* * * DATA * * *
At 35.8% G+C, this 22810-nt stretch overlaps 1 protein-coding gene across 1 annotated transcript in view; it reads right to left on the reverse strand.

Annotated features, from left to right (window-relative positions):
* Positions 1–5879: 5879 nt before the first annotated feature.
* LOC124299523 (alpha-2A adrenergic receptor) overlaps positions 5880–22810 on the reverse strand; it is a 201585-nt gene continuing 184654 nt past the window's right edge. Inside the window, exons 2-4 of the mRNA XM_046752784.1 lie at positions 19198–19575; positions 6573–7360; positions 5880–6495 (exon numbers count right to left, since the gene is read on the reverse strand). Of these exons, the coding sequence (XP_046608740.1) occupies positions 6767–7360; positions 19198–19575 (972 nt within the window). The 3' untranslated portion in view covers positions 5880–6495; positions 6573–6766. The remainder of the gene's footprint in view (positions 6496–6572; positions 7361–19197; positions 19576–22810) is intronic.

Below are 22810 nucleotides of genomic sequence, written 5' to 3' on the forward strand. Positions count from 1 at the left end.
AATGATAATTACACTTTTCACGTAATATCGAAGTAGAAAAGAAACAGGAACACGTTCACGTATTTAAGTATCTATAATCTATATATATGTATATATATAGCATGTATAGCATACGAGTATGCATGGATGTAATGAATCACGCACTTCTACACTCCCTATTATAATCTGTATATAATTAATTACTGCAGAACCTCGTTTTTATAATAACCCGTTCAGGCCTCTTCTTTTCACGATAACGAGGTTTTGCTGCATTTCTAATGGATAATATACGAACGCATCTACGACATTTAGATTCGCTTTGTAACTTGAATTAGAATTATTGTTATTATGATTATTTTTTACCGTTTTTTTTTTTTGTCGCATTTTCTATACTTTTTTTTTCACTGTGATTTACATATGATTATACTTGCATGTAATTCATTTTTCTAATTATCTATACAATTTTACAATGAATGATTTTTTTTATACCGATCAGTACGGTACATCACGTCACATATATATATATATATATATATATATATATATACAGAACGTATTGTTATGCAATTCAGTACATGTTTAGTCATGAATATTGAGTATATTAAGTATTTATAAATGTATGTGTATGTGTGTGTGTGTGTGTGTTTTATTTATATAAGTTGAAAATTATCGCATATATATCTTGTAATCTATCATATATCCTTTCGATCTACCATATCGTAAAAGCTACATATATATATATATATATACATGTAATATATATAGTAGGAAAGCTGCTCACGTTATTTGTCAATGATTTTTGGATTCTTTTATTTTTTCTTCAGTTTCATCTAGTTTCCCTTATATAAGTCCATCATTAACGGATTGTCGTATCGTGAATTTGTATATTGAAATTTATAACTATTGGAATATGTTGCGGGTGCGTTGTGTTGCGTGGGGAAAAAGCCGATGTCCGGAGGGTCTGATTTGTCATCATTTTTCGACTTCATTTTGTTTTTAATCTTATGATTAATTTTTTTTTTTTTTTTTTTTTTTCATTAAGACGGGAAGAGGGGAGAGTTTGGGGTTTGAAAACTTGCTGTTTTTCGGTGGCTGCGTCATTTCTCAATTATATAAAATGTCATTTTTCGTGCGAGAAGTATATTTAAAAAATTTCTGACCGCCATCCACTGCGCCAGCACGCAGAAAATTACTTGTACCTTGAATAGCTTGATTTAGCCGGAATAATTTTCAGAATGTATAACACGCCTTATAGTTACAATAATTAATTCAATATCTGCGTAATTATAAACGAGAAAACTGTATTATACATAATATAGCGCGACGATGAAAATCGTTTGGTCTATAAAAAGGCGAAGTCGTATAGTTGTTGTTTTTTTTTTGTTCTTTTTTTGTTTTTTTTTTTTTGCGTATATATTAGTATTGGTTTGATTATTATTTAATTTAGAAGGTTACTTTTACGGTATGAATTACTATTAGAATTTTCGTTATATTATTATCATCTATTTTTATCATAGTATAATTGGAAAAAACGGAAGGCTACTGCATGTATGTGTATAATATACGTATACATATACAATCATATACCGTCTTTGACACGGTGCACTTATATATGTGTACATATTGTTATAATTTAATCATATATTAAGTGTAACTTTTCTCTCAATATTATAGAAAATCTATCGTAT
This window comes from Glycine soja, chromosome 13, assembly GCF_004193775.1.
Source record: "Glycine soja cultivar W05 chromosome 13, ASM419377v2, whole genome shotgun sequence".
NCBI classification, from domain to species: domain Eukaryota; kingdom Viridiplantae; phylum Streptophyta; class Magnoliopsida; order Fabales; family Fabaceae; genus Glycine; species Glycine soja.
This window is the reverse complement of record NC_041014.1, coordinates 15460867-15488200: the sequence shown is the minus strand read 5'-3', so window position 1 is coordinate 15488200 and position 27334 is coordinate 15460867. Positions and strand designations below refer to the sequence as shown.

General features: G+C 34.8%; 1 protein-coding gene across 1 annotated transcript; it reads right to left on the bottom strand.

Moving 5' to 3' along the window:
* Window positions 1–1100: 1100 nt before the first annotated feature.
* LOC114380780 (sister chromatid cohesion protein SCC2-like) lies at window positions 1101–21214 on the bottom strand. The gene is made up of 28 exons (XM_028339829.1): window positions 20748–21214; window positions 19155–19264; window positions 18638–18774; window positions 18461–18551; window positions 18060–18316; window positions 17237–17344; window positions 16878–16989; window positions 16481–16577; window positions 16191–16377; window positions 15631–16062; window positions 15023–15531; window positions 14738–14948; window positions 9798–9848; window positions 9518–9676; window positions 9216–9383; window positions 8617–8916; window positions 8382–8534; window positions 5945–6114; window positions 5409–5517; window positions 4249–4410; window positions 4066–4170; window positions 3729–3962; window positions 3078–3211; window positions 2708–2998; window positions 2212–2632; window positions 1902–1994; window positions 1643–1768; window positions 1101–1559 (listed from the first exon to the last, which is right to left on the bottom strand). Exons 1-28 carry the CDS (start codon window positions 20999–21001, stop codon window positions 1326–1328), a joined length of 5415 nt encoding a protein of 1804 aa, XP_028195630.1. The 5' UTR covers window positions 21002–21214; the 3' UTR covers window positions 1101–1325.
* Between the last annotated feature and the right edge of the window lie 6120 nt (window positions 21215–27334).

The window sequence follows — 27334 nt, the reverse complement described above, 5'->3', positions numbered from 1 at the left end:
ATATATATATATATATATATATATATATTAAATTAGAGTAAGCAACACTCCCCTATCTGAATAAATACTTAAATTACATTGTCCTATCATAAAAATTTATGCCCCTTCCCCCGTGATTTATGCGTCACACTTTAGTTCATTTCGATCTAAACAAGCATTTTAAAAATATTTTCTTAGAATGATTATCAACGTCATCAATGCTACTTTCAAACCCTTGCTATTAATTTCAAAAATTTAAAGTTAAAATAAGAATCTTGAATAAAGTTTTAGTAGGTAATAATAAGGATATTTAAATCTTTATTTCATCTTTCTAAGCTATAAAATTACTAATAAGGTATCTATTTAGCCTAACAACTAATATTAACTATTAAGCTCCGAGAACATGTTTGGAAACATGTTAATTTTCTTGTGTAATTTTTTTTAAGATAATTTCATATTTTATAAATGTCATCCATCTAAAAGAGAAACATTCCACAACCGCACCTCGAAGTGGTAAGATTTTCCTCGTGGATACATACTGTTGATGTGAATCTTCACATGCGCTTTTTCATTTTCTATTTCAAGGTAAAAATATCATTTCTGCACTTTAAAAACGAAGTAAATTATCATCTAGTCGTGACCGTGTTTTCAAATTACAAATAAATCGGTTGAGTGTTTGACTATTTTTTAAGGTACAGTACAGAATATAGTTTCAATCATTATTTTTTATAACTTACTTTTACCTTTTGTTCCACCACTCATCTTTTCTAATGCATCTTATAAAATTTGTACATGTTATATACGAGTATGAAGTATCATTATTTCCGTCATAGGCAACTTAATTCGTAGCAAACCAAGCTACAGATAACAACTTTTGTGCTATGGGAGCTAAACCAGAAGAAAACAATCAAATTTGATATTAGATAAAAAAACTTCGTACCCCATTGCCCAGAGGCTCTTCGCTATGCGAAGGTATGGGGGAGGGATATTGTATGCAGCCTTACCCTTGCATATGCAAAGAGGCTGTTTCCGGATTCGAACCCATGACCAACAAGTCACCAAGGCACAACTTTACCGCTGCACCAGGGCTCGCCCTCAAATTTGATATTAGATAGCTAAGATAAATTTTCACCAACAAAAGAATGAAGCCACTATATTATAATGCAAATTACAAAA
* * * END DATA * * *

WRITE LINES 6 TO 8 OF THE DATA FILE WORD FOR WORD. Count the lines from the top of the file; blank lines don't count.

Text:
AATGATAATTACACTTTTCACGTAATATCGAAGTAGAAAAGAAACAGGAACACGTTCACGTATTTAAGTATCTATAATCTATATATATGTATATATATAGCATGTATAGCATACGAGTATGCATGGATGTAATGAATCACGCACTTCTACACTCCCTATTATAATCTGTATATAATTAATTACTGCAGAACCTCGTTTTTATAATAACCCGTTCAGGCCTCTTCTTTTCACGATAACGAGGTTTTGCTGCATTTCTAATGGATAATATACGAACGCATCTACGACATTTAGATTCGCTTTGTAACTTGAATTAGAATTATTGTTATTATGATTATTTTTTACCGTTTTTTTTTTTTGTCGCATTTTCTATACTTTTTTTTTCACTGTGATTTACATATGATTATACTTGCATGTAATTCATTTTTCTAATTATCTATACAATTTTACAATGAATGATTTTTTTTATACCGATCAGTACGGTACATCACGTCACATATATATATATATATATATATATATATATATACAGAACGTATTGTTATGCAATTCAGTACATGTTTAGTCATGAATATTGAGTATATTAAGTATTTATAAATGTATGTGTATGTGTGTGTGTGTGTGTGTTTTATTTATATAAGTTGAAAATTATCGCATATATATCTTGTAATCTATCATATATCCTTTCGATCTACCATATCGTAAAAGCTACATATATATATATATATATACATGTAATATATATAGTAGGAAAGCTGCTCACGTTATTTGTCAATGATTTTTGGATTCTTTTATTTTTTCTTCAGTTTCATCTAGTTTCCCTTATATAAGTCCATCATTAACGGATTGTCGTATCGTGAATTTGTATATTGAAATTTATAACTATTGGAATATGTTGCGGGTGCGTTGTGTTGCGTGGGGAAAAAGCCGATGTCCGGAGGGTCTGATTTGTCATCATTTTTCGACTTCATTTTGTTTTTAATCTTATGATTAATTTTTTTTTTTTTTTTTTTTTTTCATTAAGACGGGAAGAGGGGAGAGTTTGGGGTTTGAAAACTTGCTGTTTTTCGGTGGCTGCGTCATTTCTCAATTATATAAAATGTCATTTTTCGTGCGAGAAGTATATTTAAAAAATTTCTGACCGCCATCCACTGCGCCAGCACGCAGAAAATTACTTGTACCTTGAATAGCTTGATTTAGCCGGAATAATTTTCAGAATGTATAACACGCCTTATAGTTACAATAATTAATTCAATATCTGCGTAATTATAAACGAGAAAACTGTATTATACATAATATAGCGCGACGATGAAAATCGTTTGGTCTATAAAAAGGCGAAGTCGTATAGTTGTTGTTTTTTTTTTGTTCTTTTTTTGTTTTTTTTTTTTTGCGTATATATTAGTATTGGTTTGATTATTATTTAATTTAGAAGGTTACTTTTACGGTATGAATTACTATTAGAATTTTCGTTATATTATTATCATCTATTTTTATCATAGTATAATTGGAAAAAACGGAAGGCTACTGCATGTATGTGTATAATATACGTATACATATACAATCATATACCGTCTTTGACACGGTGCACTTATATATGTGTACATATTGTTATAATTTAATCATATATTAAGTGTAACTTTTCTCTCAATATTATAGAAAATCTATCGTAT
This window comes from Glycine soja, chromosome 13, assembly GCF_004193775.1.
Source record: "Glycine soja cultivar W05 chromosome 13, ASM419377v2, whole genome shotgun sequence".